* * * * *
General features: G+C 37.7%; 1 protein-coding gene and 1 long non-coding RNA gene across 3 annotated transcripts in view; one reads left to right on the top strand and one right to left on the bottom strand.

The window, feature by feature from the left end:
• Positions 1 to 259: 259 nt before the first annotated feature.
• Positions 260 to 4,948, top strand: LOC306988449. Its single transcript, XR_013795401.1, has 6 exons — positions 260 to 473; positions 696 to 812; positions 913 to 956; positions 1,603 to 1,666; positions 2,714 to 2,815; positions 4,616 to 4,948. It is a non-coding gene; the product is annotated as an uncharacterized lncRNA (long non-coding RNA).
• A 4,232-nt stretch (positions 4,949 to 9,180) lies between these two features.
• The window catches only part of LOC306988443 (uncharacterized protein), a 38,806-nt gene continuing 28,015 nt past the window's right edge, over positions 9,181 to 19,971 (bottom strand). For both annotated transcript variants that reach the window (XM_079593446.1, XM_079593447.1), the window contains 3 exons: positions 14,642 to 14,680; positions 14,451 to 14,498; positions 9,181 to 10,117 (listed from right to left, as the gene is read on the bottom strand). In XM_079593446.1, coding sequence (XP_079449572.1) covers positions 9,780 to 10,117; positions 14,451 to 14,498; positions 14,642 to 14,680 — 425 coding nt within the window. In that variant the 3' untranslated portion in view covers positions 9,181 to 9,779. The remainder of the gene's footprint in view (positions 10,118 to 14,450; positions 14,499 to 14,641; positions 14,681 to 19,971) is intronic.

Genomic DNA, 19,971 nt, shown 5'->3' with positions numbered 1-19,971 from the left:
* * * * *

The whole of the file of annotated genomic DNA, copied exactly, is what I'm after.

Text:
General features: G+C 37.7%; 1 protein-coding gene and 1 long non-coding RNA gene across 3 annotated transcripts in view; one reads left to right on the top strand and one right to left on the bottom strand.

The window, feature by feature from the left end:
• Positions 1 to 259: 259 nt before the first annotated feature.
• Positions 260 to 4,948, top strand: LOC306988449. Its single transcript, XR_013795401.1, has 6 exons — positions 260 to 473; positions 696 to 812; positions 913 to 956; positions 1,603 to 1,666; positions 2,714 to 2,815; positions 4,616 to 4,948. It is a non-coding gene; the product is annotated as an uncharacterized lncRNA (long non-coding RNA).
• A 4,232-nt stretch (positions 4,949 to 9,180) lies between these two features.
• The window catches only part of LOC306988443 (uncharacterized protein), a 38,806-nt gene continuing 28,015 nt past the window's right edge, over positions 9,181 to 19,971 (bottom strand). For both annotated transcript variants that reach the window (XM_079593446.1, XM_079593447.1), the window contains 3 exons: positions 14,642 to 14,680; positions 14,451 to 14,498; positions 9,181 to 10,117 (listed from right to left, as the gene is read on the bottom strand). In XM_079593446.1, coding sequence (XP_079449572.1) covers positions 9,780 to 10,117; positions 14,451 to 14,498; positions 14,642 to 14,680 — 425 coding nt within the window. In that variant the 3' untranslated portion in view covers positions 9,181 to 9,779. The remainder of the gene's footprint in view (positions 10,118 to 14,450; positions 14,499 to 14,641; positions 14,681 to 19,971) is intronic.

Genomic DNA, 19,971 nt, shown 5'->3' with positions numbered 1-19,971 from the left: